More light facts:

  • Roughly 90% of the energy used to operate an incandescent bulb dissipates as heat rather than being used to provide light.  (Chicken farmers note that this is actually an advantage in the spring when they are raising baby chicks in a chilly chicken coop!)
  • The average life of an incandescent bulb is about 750 to 1000 hours, compared to 6,000 to 15,000 hours for a CFL (“Incandescent light bulb ban starts Jan. 1”)
  • Cost to buy:  incandescent bulbs 60 to 80 cents apiece; halogen bulbs around $2 each; CFLs $2.50 to $4; LEDs about $20 per bulb.  (The possibility exists that prices for the newer bulbs, especially LEDs, will decrease once incandescent bulbs are no longer being manufactured.)
  • Some incandescent bulbs will be exempt from the ban.  These include lights such as those in ovens and refrigerators that can’t be replaced with alternatives.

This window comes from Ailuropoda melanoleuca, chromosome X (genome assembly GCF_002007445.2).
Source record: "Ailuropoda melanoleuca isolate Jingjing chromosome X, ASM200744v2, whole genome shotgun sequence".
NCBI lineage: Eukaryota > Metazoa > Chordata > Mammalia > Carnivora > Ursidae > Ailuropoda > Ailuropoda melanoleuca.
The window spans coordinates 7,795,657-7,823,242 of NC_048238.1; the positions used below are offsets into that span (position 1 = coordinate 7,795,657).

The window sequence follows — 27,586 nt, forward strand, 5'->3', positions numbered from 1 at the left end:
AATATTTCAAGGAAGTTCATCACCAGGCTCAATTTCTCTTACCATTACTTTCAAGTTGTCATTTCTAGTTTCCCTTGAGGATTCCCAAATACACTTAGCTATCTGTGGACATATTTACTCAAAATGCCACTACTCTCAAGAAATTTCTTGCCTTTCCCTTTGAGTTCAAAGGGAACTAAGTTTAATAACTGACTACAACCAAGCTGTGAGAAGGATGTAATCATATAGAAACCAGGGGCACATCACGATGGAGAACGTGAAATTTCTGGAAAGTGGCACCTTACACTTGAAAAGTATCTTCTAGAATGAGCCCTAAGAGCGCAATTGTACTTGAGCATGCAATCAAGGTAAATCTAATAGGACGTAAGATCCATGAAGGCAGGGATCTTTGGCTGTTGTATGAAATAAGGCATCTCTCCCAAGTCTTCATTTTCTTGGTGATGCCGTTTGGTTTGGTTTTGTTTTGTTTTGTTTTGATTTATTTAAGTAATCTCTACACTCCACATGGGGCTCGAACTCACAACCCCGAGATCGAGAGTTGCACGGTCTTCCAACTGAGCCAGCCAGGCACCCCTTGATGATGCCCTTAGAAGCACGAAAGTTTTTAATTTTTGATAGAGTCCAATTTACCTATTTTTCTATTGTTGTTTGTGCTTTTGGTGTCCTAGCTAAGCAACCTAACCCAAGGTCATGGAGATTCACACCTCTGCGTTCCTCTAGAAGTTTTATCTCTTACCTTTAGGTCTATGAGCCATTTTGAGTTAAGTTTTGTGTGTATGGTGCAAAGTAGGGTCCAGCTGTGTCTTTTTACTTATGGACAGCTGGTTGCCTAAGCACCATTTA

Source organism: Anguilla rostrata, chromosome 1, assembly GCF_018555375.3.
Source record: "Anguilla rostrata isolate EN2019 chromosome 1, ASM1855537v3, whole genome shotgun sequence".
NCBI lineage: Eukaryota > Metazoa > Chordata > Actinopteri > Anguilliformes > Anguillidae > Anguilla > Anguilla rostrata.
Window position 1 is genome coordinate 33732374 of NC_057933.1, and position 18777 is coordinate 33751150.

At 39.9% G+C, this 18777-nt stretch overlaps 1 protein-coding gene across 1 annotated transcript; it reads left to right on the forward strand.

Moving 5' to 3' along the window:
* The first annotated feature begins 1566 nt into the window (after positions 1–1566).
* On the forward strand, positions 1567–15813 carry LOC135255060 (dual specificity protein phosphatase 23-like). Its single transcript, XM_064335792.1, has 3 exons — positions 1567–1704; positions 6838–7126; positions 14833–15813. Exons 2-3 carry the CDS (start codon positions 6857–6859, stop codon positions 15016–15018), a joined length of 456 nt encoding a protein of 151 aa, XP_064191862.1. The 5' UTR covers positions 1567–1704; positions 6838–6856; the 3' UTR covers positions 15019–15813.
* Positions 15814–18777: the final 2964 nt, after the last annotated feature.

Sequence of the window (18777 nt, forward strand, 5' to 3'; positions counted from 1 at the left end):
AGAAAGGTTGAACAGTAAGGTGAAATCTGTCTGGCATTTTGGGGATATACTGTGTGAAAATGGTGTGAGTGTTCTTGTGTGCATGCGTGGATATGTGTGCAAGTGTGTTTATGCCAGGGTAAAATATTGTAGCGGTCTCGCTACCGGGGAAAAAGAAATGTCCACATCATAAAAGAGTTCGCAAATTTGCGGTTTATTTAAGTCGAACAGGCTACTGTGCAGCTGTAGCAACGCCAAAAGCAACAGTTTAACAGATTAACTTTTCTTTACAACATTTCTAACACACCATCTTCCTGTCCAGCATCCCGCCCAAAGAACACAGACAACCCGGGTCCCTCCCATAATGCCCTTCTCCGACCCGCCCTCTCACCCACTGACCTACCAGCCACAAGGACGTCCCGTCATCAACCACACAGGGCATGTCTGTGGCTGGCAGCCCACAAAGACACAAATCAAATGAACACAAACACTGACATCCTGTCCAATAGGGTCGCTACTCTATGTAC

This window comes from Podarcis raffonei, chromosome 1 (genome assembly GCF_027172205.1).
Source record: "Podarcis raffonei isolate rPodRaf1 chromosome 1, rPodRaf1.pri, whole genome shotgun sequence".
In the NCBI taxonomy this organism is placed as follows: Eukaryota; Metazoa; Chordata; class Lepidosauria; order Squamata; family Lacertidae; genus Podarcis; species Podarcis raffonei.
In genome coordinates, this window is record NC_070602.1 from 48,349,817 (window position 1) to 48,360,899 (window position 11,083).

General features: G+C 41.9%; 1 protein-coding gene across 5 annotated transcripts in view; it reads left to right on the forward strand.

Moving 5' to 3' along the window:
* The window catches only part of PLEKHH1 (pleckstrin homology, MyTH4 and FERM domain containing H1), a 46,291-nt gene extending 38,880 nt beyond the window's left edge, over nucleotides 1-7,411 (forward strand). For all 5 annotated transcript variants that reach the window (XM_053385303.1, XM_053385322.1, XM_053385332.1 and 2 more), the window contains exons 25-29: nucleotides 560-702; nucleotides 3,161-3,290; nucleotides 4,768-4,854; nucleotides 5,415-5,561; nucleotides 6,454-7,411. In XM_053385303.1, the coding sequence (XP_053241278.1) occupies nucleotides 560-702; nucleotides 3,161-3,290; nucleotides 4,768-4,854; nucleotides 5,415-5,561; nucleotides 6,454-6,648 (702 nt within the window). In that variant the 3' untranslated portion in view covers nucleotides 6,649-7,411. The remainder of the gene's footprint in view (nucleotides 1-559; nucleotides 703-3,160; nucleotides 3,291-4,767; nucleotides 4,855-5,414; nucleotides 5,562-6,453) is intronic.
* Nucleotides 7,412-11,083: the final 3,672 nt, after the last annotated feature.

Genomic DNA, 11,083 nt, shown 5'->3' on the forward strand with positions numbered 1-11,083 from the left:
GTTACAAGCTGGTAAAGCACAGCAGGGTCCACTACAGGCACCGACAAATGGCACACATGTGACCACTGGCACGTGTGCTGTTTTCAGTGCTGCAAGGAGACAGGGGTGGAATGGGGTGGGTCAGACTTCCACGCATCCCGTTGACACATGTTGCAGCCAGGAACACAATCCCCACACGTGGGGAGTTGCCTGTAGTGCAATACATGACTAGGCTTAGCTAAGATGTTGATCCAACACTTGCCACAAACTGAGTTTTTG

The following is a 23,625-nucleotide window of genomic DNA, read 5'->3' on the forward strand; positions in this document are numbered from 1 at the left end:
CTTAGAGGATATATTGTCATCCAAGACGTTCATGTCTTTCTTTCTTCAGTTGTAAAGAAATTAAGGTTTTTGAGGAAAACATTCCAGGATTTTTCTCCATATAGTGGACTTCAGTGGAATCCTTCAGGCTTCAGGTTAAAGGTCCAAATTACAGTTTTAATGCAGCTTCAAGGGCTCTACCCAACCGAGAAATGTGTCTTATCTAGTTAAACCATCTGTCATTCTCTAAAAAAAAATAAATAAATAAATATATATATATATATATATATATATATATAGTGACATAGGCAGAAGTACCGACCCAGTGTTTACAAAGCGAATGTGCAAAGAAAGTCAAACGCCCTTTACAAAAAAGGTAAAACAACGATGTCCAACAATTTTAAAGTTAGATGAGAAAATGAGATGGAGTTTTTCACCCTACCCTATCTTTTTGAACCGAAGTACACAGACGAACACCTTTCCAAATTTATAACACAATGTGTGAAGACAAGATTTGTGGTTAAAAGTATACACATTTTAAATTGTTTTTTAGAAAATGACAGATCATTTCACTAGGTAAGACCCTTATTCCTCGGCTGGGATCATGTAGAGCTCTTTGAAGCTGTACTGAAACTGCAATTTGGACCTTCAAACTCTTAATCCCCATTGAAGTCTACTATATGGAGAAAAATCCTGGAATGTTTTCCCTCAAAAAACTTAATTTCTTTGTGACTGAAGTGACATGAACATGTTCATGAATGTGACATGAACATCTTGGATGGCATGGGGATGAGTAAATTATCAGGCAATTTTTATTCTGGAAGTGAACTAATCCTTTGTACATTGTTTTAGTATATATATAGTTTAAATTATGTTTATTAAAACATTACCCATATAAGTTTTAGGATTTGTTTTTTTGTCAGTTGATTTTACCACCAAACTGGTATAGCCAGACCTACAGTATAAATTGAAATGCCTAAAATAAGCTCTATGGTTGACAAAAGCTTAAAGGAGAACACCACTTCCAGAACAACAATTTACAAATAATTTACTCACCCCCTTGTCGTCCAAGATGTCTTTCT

• Manufacturers are working on improving the quality of the light in energy-efficient  bulbs.  “Light-emitting diodes, or LEDs, are the next big thing; global lighting company Osram Sylvania, for one, believes it has a winner with its “Ultra LED,” an omnidirectional mercury-free bulb that aims to give all the warmth of a 100-watt incandescent bulb while using just 20 watts of electricity.”  (“The death of the incandescent light bulb”, The Globe and Mail)

Maybe you’ve already made a trip to your local hardware store to buy up remaining stocks of incandescent bulbs, or maybe you’ve decided to give in to the inevitable.  At least we can still buy candles if we want soft warm light with a bit of heat!